A Belfast man linked to the discovery of bomb planted in Ardoyne in a bid to harm members of the security forces was handed a suspended sentence today.
Conal Corbett - who has already spent seven months on remand for the four terrorist-related offences - was handed an 18-month sentence, which was spended for two years, after appeared at Belfast Crown Court.
Passing sentence on Corbett on his 20th birthday, Judge Gordon Kerr QC said that whilst he accepted Corbett was linked to the incident via the purchase of top-up cards for mobile phones used in he bomb plot, there was nothing to suggest he was involved in either the preparation or the placing of the device.
Telling the court the remote-controlled bomb failed to detonate, Judge Kerr said it had the potential to cause “fatal injury to police officers.”
Judge Kerr said that he was also taking into account the fact that Corbett, from Oisin House in the Victoria Parade area of the city, was just 18 when he committed the offences, which all fall under the Terrorism Act 2000.
Prior to sentence being passed today, a previous court hearing was told that Corbett was arrested at his then Flax Street flat in May 2015 following a police investigation into the discovery of the bomb which was hidden in advertising hoarding in the Brompton Park area of north Belfast.
Just after midnight on May 1, 2015, Father Gary Donegan from Holy Cross received a telephone call warning that a device had been left behind at Sean Graham’s Bookmakers at Brompton Park.
Father Donegan alerted the PSNI, and officers arrived a short time later and carried out a search of the area.
The following morning, another local priest was contacted and informed that urgent action needed to be taken as a device had been left at Brompton Park. The area was searched again and a remote-controlled device which had been disguised to look like part of the hoarding was located and removed. The prosecutor said that a group calling itself the New IRA later claimed responsibility.
Following the discovery, a police investigation was launched. When efforts were made to try and trace the mobile phone used to call Father Donegan, it emerged that it was made using an O2 ‘pay as you go’ mobile, and that the phone had been topped up using vounchers bought in Belfast.
The investigation also revealed that other mobile phones were connected to the bomb plot, and when this was probed by police it emerged that a top-up card used for one of the handsets had been bought in the Eurospar in Ardoyne.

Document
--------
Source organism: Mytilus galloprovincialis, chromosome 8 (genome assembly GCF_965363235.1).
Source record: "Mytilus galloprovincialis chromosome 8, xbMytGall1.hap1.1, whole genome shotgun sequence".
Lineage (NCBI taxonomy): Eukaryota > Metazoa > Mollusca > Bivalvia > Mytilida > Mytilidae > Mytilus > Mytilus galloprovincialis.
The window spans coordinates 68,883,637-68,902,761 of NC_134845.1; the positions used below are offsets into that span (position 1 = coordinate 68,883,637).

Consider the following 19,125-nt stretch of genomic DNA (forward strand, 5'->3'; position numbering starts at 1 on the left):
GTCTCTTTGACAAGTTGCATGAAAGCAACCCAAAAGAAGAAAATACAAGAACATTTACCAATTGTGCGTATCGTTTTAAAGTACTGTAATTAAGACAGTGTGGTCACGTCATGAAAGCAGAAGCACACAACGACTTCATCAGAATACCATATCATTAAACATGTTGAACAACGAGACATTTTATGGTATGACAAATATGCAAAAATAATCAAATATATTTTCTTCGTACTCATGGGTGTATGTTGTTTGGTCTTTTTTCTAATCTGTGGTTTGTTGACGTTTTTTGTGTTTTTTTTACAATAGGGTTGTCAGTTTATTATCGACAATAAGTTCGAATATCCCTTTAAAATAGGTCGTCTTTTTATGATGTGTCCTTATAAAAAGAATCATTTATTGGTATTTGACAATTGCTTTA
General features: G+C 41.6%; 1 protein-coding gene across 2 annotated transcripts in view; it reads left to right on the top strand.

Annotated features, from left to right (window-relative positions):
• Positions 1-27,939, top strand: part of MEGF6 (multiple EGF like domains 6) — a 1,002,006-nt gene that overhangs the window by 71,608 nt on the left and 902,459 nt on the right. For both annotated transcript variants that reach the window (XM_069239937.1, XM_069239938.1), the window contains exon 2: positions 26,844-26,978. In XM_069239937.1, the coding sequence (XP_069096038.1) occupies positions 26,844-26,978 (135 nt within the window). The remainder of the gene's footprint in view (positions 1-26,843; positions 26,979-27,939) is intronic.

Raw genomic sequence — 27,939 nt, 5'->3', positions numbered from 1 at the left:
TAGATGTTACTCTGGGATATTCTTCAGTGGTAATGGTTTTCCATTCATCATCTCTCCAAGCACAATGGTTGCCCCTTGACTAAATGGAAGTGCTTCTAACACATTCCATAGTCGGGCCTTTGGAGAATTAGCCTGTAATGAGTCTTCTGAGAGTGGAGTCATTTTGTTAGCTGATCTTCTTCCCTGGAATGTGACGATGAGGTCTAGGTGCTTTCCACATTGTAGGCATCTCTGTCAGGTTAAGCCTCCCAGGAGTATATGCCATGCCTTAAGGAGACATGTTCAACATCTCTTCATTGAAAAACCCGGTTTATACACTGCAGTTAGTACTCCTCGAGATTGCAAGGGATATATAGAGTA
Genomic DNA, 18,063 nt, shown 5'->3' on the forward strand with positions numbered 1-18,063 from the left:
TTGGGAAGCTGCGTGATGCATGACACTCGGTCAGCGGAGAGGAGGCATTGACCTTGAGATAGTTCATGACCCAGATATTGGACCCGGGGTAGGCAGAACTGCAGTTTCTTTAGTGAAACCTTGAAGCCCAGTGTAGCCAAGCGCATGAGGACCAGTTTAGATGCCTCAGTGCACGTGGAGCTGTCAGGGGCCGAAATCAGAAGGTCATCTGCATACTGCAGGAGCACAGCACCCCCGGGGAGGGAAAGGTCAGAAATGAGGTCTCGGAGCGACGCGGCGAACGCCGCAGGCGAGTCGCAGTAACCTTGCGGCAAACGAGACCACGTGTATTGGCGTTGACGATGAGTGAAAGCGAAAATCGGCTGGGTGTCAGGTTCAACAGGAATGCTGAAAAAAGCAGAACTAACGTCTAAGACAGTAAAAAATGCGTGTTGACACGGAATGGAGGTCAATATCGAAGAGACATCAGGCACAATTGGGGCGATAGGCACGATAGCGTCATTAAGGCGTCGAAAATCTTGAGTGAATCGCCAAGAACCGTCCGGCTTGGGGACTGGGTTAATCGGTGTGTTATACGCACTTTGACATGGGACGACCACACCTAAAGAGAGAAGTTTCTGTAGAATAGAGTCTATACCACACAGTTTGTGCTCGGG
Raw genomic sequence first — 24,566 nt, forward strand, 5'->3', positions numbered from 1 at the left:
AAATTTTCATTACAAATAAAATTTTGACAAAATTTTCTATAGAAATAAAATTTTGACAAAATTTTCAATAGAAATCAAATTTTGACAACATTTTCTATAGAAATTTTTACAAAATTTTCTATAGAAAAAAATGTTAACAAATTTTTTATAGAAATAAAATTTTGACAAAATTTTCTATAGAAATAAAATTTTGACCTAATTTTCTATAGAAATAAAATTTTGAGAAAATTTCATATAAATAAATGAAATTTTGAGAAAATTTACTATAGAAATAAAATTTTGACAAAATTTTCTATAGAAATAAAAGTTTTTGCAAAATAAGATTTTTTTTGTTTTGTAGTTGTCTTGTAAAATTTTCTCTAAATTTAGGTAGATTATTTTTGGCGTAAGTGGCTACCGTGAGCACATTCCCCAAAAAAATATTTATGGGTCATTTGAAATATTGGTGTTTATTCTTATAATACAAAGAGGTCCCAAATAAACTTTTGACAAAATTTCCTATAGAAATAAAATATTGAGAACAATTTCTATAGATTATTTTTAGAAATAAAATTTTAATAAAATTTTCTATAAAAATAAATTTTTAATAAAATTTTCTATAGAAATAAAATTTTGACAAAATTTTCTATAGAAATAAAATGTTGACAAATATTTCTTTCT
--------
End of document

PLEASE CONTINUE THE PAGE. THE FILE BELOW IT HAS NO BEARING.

CCTV footage from the store was seized and examined, which led to police searching Corbett’s flat. The court heard that Corbett was also linked by CCTV footage to the purchase of a mobile phone and top-up card bought in CastleCourt on April 27th, 2015.
Corbett was arrested on May 7 at his flat at Flax Street. During a search of the premises, officers located a number of items which the Crown say showed sympathies with the Republican cause. These items included a hankerchief of Padraig Pearse which had been signed by prisoners from the dissident wing in Maghaberry. Other items located included a crossbow, a black balaclava and political poems written by Corbett.
Two items linked to terrorism were also located during the search. One was a folded piece of paper which was hidden in a doorbell box and which related to component parts of a rifle and ammunition and instructions on how to assembly an AK47
Also seized was Corbett’s laptop and when it was examined, located was a AK47 instruction and safety manuel. The prosecution said it was accepted that this 95-page document was “readily available on the internet.”
Corbett was interviewed on 12 separate occasions, and during each interview he made no reply to any question asked.
He subsequently pleaded guilty four offences - two counts of possessing items for terrorist-related offences, namely the mobile phone and two top-up vouchers; collecting or making records of information for terrorism, and also possessing documents useful for terrorism.
Defence barrister Mark Mulholland QC said that Corbett’s offending came at a time when there was an “element of niavety”. Branding Corbett then as a “teenager with misguided romantic notions”, Mr Mulholland said there had been no further offending since his arrest in May 2015.
The barrister said that whilst on remand, Corbett was moved from Hydebank YOC to the dissident wing at Maghaberry due to a death threat, before being released on bail.
Revealing that Corbett is now in a relationship with an older woman which has “brought a degree of maturity and insight into his life”, Mr Mulholland said the incident has proved to be a “stark wake-up call” for both Corbett and his family.
Regarding the offences, the barrister branded the articles found as “innoculous” and said the charges were “at the low end of the spectrum” of terrorist offences.
During today’s sentencing, Judge Kerr said that whilst the custody threshold had been passed, he was taking into account both Corbett’s age at the time, and also the fact he has already served seven months in prison.
Before releasing Corbett, the Judge warned him to “steer clear or criminal behaviour” or risk being sent back to prison.